Remote based work has taken on a whole new level and flavour for me since June 2021. After much deliberation, I decided to complicate my life somewhat and visit my family in Portugal. In preparation for this journey, I bought myself a new laptop for remote based work and set out to continue with my PhD as if I were back in South Africa.
If I go back to the early stages of my PhD at the beginning of 2020, I had learnt that I would have the opportunity to work with members of National Geographic’s Okavango Wilderness Project and The Wild Bird Trust in the Angolan Highlands. Unfortunately, the global pandemic placed our fieldwork in Angola on hold. Planning international field trips for extended periods of time has become challenging in the current climate. This created an issue for me; I had limited data to work with and I was no closer to getting to my study site. I discovered Google Earth Engine (GEE) and was able to teach myself how to code during 2020.
GEE is a platform that allows me to collect open-access geospatial data from my study site, only needing my laptop and a stable internet connection. With this added advantage of remote data collection, and with guidance from my supervisors, we had agreed that my PhD would be completed by publication using GEE. I have since used GEE to map extensive peatland deposits, provide drought assessments since 1981, and will assess vegetation response to fire since 2000 in my study site.
Working remotely in Portugal has been a great experience thus far. I am surrounded by family members, which has meant that I have not felt alone in the entire time I have been here. Communication with my supervisors has continued as normal on online platforms and my work continues to progress.
Some difficulties have come in, I do miss my parents and brother. As always, family members that have not seen you in some time want to spoil you. Much to my delight, I have visited some beautiful places all over Portugal, but this does distract from my PhD work. This requires me to become more disciplined and set out stricter schedules.
Coming to Portugal has given me a sense of freedom. As much as it pains me to say, in South Africa I usually did not have the opportunity to come and go with absolute ease. I often find myself walking the streets late into the night, simply because I can. But I do miss SA, I miss watching live rugby, eating red meat, Robinsons spices and the bush.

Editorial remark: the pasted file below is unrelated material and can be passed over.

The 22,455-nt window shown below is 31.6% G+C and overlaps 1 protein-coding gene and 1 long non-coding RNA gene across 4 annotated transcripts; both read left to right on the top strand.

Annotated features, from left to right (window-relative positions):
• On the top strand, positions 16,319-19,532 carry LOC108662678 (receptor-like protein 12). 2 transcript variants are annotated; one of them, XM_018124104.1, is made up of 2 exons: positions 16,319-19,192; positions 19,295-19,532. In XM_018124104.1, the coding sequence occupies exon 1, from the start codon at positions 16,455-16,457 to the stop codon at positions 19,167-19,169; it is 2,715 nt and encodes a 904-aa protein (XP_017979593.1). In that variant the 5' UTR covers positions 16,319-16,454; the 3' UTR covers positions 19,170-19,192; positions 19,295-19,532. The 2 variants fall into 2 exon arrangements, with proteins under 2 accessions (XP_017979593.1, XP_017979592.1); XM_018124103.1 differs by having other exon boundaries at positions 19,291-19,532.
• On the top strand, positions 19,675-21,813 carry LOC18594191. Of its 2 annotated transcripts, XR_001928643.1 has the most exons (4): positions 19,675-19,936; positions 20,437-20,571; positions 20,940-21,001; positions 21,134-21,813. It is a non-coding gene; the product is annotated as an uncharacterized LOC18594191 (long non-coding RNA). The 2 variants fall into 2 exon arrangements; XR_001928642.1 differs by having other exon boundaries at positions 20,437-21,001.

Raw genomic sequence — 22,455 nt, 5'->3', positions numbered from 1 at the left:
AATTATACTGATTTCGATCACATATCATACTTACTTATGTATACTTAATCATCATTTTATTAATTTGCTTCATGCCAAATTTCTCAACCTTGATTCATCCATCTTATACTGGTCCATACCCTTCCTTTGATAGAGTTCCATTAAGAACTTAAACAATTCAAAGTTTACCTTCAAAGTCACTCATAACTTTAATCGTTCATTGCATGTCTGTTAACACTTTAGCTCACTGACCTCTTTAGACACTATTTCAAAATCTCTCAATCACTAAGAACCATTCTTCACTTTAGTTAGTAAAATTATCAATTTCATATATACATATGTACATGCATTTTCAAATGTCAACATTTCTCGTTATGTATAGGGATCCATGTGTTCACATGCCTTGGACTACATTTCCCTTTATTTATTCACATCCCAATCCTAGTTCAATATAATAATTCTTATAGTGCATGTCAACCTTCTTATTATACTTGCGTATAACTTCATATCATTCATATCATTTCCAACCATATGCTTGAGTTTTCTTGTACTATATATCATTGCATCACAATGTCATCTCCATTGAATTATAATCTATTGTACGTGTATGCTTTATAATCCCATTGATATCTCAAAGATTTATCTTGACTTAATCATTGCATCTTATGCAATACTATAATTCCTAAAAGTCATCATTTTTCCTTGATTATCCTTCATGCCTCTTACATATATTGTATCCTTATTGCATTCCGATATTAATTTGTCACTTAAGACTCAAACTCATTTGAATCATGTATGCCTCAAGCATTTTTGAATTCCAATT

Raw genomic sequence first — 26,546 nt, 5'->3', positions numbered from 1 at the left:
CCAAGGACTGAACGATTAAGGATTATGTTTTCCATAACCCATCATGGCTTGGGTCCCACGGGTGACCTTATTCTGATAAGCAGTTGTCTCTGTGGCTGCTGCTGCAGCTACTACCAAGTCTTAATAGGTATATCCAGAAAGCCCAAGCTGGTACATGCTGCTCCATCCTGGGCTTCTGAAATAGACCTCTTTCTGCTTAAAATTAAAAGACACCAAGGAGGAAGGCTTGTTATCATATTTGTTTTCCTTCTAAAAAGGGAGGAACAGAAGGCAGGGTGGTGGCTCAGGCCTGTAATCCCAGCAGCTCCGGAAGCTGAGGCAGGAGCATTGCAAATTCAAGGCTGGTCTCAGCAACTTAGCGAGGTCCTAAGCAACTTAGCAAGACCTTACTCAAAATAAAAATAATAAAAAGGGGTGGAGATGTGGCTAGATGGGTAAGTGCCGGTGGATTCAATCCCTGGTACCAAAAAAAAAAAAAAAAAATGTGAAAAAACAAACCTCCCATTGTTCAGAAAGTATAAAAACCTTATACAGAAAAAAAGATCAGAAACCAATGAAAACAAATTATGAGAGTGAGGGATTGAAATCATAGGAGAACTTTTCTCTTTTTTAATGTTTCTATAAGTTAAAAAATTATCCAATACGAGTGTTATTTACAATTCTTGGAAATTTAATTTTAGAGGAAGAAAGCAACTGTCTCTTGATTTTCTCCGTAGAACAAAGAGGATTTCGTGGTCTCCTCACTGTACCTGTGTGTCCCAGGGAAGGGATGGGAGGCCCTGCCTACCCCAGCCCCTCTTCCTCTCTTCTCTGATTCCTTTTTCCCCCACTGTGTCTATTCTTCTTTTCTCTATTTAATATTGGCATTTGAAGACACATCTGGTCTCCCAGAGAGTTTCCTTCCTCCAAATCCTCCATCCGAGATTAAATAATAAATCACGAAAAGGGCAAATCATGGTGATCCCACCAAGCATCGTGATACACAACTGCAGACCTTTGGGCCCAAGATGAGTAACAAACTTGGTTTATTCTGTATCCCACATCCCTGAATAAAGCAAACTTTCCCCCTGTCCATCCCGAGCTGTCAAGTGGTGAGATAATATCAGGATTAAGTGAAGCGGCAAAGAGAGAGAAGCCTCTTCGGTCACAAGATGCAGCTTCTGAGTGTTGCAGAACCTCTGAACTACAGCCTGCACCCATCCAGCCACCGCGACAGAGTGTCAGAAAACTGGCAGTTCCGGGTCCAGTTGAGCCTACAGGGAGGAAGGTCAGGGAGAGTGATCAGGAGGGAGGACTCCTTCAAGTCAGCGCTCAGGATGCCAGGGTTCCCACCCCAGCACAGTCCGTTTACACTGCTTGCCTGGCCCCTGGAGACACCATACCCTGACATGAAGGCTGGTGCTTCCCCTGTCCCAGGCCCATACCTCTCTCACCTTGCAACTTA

During February 2021, the SAYAS blogging team were encouraged to create our “Day in the Life” video, sharing a day in our PhD lives in South Africa during lockdown Level 3. It was a great way to showcase what a typical workday is like for us all at home. For this month, we were encouraged to make version 2 of our “Day in the Life” video. This version showcases a typical day for me here in Portugal. The video showcases quaint street views, a short guide on how to deal with the results section of a publication and a live tasting of some delicious pastry.
Thousands of leading climate scientists from all over the world contribute to these assessment reports. These scientists volunteer their time to contribute to the IPCC reports by assessing the thousands of scientific papers published each year. As a result, they provide a comprehensive summary of what is known about the drivers of climate change, its impacts, and future risks, and how adaptation and mitigation can reduce those risks.
These assessment reports provide a culmination of years of peer reviewed research, making them particularly valuable to myself: a young scientist and an individual who is interested in the topic of climate change. The report of Working Group I of the IPCC Climate Change 2021: the Physical Science Basis, was virtually approved by 195 member governments of the IPCC, and was published on the 9th of August 2021, consisting of 13 chapters and 3949 pages. This report was compiled by the Working Group I, which addresses the most up-to-date physical understanding of the climate system and climate change. The report is the first part of the IPCC’s 6th Assessment Report which will be completed in 2022, bringing together the latest advances in climate science, and combining multiple lines of evidence from palaeoclimate (past climates), observations, process understanding, and global and regional climate simulations projecting future climates.
Within this comprehensive report are several headline statements from the Summary for Policy Makers. After reading the summary, I had some strong reactions as a climate PhD student and decided to record and share them. The headline statements are found here. I provide my reaction to some of the statements I found particularly important.